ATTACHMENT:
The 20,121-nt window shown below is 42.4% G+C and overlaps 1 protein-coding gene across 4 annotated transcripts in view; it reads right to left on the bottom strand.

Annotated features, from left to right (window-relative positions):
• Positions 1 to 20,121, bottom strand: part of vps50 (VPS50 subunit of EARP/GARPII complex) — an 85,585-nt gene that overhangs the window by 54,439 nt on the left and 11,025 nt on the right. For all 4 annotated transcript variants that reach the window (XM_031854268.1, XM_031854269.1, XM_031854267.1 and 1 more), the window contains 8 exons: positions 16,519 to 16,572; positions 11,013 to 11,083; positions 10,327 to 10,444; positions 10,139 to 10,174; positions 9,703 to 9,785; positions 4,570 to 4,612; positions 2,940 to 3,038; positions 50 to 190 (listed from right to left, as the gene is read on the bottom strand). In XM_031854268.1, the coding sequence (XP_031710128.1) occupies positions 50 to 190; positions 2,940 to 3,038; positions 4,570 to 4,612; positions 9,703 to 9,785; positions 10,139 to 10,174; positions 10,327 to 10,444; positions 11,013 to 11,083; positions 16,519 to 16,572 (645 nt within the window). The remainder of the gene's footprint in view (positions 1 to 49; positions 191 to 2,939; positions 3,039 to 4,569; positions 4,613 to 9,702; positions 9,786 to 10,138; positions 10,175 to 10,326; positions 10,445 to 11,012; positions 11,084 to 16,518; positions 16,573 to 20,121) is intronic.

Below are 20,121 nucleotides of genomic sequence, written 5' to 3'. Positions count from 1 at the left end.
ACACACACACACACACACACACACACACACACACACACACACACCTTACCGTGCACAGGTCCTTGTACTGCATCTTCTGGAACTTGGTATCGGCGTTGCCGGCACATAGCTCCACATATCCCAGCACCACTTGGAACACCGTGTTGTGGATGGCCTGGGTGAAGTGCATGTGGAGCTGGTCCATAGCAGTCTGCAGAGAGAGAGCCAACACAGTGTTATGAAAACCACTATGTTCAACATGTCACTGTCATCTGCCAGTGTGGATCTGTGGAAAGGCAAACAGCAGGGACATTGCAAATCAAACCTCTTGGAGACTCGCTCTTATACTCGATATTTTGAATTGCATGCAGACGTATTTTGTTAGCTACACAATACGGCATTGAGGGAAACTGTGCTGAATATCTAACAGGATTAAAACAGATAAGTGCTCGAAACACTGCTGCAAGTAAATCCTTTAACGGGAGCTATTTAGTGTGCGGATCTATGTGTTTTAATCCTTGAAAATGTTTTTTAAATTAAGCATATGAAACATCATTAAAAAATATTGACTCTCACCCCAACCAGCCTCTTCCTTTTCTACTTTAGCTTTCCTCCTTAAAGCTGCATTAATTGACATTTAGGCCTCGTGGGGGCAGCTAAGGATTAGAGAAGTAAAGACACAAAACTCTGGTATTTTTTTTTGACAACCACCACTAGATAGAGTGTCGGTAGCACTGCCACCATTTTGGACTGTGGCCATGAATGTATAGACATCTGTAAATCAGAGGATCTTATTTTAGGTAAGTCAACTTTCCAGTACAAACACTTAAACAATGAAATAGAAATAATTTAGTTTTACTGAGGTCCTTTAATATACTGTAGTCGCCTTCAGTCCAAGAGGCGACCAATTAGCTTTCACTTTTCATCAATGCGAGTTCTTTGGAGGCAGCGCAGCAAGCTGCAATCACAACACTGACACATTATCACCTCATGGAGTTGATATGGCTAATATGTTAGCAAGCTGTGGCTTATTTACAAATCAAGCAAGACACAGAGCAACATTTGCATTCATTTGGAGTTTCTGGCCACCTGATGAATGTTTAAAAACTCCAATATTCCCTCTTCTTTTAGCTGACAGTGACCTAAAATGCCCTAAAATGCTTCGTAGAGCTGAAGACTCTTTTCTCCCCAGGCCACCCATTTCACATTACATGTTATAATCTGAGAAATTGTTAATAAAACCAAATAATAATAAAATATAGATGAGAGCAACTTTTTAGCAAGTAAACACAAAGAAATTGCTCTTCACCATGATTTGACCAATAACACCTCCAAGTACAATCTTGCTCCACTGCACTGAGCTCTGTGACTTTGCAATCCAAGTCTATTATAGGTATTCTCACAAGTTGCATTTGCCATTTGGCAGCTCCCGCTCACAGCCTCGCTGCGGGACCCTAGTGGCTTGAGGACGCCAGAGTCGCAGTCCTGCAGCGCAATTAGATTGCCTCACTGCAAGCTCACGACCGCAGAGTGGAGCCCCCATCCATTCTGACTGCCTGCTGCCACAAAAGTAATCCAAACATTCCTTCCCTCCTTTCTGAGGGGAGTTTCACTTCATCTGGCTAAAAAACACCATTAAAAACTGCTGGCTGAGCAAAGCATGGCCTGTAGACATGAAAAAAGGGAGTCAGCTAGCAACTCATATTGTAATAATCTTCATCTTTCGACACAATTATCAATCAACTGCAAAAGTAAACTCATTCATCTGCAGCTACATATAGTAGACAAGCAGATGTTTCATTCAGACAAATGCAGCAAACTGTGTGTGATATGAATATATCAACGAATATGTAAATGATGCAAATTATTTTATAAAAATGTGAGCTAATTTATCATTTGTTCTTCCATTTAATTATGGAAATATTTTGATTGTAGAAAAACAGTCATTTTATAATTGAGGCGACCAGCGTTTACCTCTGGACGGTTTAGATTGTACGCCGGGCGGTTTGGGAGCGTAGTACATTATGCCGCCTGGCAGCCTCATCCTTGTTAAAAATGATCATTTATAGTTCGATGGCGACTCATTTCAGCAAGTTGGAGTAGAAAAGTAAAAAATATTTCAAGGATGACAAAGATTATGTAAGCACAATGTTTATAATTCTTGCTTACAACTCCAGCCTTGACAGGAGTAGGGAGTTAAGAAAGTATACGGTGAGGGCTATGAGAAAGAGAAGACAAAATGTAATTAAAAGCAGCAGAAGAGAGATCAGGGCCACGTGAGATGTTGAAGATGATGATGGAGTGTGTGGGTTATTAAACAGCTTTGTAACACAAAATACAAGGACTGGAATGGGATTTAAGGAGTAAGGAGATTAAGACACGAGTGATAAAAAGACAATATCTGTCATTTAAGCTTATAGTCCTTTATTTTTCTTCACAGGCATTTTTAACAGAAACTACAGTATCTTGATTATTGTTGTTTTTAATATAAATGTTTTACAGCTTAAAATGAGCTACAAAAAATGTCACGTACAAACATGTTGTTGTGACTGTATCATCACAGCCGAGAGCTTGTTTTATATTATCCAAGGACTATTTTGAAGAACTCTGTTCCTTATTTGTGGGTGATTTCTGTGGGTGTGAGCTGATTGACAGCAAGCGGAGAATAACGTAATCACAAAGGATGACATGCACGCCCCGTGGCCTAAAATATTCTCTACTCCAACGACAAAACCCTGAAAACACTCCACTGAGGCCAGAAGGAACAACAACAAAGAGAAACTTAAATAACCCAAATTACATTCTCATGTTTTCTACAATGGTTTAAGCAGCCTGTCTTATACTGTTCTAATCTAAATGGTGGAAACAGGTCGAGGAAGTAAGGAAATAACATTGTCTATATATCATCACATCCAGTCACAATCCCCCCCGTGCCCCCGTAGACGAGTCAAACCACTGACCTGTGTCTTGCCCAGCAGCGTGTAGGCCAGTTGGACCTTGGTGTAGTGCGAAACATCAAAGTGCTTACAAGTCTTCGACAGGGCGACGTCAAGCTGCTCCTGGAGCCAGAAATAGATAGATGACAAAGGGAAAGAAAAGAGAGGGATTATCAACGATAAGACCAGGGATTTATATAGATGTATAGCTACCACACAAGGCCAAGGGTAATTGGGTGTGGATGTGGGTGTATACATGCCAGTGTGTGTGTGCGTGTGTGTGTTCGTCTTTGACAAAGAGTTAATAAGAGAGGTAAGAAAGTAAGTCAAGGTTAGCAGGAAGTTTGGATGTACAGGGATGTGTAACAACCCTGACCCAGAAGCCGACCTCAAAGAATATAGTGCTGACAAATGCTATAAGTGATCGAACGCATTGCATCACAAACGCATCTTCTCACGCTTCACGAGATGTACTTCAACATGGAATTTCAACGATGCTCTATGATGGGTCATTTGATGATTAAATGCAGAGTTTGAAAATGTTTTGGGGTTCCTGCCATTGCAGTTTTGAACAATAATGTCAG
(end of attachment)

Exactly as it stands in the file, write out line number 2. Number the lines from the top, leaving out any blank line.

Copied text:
Annotated features, from left to right (window-relative positions):